Home blood pressure is as reliable as ambulatory blood pressure in predicting target-organ damage in hypertension

George S Stergiou, Katerina K Argyraki, Ioannis Moyssakis, Stylianos E Mastorantonakis, Apostolos D Achimastos, Vasilios G Karamanos, Leonidas G Roussias
American Journal of Hypertension 2007, 20 (6): 616-21

BACKGROUND: Our objective was to assess the value of home blood pressure (BP) monitoring in comparison to office BP measurements and ambulatory monitoring in predicting hypertension-induced target-organ damage.

METHODS: Sixty-eight untreated patients with hypertension with at least two routine prestudy office visits were included (mean age, 48.6 +/- 9.1 [SD] years; 50 men). Office BP was measured in two study visits, home BP was measured for 6 workdays, and ambulatory BP was monitored for 24 h. All BP measurements were obtained using validated electronic devices. Target-organ damage was assessed by measuring the echocardiographic left-ventricular mass index (LVMI), urinary albumin excretion rate (AER) in two overnight urine collections, and carotid-femoral pulse-wave velocity (PWV) (Complior device; Colson, Garges-les-Gonesse, Paris, France).

RESULTS: The correlation coefficients of LVMI with office BP were 0.24/0.15 (systolic/diastolic), with home BP 0.35/0.21 (systolic, P < .01), and with 24-h ambulatory BP 0.23/0.19, awake 0.21/0.16, and asleep 0.28/0.26 (asleep, both P < .05). The correlation coefficients of AER with office BP were 0.24/0.31 (diastolic, P < .05), with home BP 0.28/0.26 (both P < .05), and with 24-h ambulatory BP 0.25/0.24, awake 0.24/0.25 (diastolic, P < .05), and asleep 0.26/0.18 (systolic, P < .05). There was a trend for negative correlations between PWV and diastolic BP measurements (not significant). In multiple-regression models assessing independent predictors of each of the three indices of target-organ damage, systolic home BP and age were the only independent predictors of increased LVMI that reached borderline statistical significance.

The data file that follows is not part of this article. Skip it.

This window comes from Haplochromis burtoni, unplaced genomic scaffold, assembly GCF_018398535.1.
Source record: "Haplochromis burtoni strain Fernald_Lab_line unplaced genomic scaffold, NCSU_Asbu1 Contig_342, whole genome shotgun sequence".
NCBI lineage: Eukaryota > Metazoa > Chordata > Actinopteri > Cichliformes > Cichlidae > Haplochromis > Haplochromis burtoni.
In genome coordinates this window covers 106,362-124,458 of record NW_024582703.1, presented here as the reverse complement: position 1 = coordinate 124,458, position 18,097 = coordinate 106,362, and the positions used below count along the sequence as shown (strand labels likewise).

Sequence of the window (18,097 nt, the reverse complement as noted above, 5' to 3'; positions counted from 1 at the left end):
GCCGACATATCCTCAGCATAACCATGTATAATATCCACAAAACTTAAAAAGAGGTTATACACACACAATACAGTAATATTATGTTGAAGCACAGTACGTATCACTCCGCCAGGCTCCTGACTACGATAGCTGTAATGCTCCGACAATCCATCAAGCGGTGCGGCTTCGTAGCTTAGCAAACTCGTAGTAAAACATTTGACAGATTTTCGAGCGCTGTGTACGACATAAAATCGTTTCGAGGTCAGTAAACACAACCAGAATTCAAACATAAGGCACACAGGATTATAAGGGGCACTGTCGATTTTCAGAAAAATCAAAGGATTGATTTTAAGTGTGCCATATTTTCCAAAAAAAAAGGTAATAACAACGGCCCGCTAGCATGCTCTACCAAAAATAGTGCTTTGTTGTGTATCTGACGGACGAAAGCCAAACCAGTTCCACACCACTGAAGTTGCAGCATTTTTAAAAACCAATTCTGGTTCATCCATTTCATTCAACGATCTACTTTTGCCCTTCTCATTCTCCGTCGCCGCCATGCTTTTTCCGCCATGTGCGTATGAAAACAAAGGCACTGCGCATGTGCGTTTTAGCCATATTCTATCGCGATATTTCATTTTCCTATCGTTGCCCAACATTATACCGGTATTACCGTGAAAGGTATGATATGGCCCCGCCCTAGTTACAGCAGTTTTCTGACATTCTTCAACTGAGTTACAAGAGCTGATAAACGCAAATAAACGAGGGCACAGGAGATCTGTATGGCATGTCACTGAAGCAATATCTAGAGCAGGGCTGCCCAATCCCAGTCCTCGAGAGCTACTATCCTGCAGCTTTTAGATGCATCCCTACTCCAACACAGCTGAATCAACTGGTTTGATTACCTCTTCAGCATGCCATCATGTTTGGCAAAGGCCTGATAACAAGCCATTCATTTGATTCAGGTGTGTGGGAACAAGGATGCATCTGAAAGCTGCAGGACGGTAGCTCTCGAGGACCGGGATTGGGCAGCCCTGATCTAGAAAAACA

CONCLUSIONS: These data suggest that home BP is as reliable as ambulatory monitoring in predicting hypertension-induced target-organ damage, and is superior to carefully taken office measurements.

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